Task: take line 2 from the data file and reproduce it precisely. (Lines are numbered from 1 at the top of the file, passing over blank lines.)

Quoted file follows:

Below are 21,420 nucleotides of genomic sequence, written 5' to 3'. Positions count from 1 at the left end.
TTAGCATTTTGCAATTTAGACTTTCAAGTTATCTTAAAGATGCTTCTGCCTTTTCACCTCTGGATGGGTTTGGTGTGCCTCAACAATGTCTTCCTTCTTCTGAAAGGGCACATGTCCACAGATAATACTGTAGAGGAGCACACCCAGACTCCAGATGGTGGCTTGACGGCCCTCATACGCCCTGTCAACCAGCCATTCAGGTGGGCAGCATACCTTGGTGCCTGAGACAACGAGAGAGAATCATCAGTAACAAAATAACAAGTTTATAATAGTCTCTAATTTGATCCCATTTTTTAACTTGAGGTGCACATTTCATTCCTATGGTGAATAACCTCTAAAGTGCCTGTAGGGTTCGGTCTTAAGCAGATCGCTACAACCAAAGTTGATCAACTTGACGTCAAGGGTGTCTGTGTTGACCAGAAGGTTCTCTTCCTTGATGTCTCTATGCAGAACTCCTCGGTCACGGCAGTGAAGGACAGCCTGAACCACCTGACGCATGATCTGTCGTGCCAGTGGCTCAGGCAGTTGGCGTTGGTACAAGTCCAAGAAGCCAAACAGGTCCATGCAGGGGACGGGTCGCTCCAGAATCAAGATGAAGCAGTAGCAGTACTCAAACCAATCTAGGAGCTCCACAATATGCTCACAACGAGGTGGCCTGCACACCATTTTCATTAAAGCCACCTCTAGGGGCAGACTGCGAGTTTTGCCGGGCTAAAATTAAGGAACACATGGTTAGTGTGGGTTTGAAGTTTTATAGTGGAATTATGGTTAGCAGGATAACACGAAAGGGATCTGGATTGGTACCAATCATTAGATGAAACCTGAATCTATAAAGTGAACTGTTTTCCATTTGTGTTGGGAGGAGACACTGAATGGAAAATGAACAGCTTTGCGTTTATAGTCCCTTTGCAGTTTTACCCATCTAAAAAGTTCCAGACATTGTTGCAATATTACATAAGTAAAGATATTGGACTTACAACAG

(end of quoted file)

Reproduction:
TTAGCATTTTGCAATTTAGACTTTCAAGTTATCTTAAAGATGCTTCTGCCTTTTCACCTCTGGATGGGTTTGGTGTGCCTCAACAATGTCTTCCTTCTTCTGAAAGGGCACATGTCCACAGATAATACTGTAGAGGAGCACACCCAGACTCCAGATGGTGGCTTGACGGCCCTCATACGCCCTGTCAACCAGCCATTCAGGTGGGCAGCATACCTTGGTGCCTGAGACAACGAGAGAGAATCATCAGTAACAAAATAACAAGTTTATAATAGTCTCTAATTTGATCCCATTTTTTAACTTGAGGTGCACATTTCATTCCTATGGTGAATAACCTCTAAAGTGCCTGTAGGGTTCGGTCTTAAGCAGATCGCTACAACCAAAGTTGATCAACTTGACGTCAAGGGTGTCTGTGTTGACCAGAAGGTTCTCTTCCTTGATGTCTCTATGCAGAACTCCTCGGTCACGGCAGTGAAGGACAGCCTGAACCACCTGACGCATGATCTGTCGTGCCAGTGGCTCAGGCAGTTGGCGTTGGTACAAGTCCAAGAAGCCAAACAGGTCCATGCAGGGGACGGGTCGCTCCAGAATCAAGATGAAGCAGTAGCAGTACTCAAACCAATCTAGGAGCTCCACAATATGCTCACAACGAGGTGGCCTGCACACCATTTTCATTAAAGCCACCTCTAGGGGCAGACTGCGAGTTTTGCCGGGCTAAAATTAAGGAACACATGGTTAGTGTGGGTTTGAAGTTTTATAGTGGAATTATGGTTAGCAGGATAACACGAAAGGGATCTGGATTGGTACCAATCATTAGATGAAACCTGAATCTATAAAGTGAACTGTTTTCCATTTGTGTTGGGAGGAGACACTGAATGGAAAATGAACAGCTTTGCGTTTATAGTCCCTTTGCAGTTTTACCCATCTAAAAAGTTCCAGACATTGTTGCAATATTACATAAGTAAAGATATTGGACTTACAACAG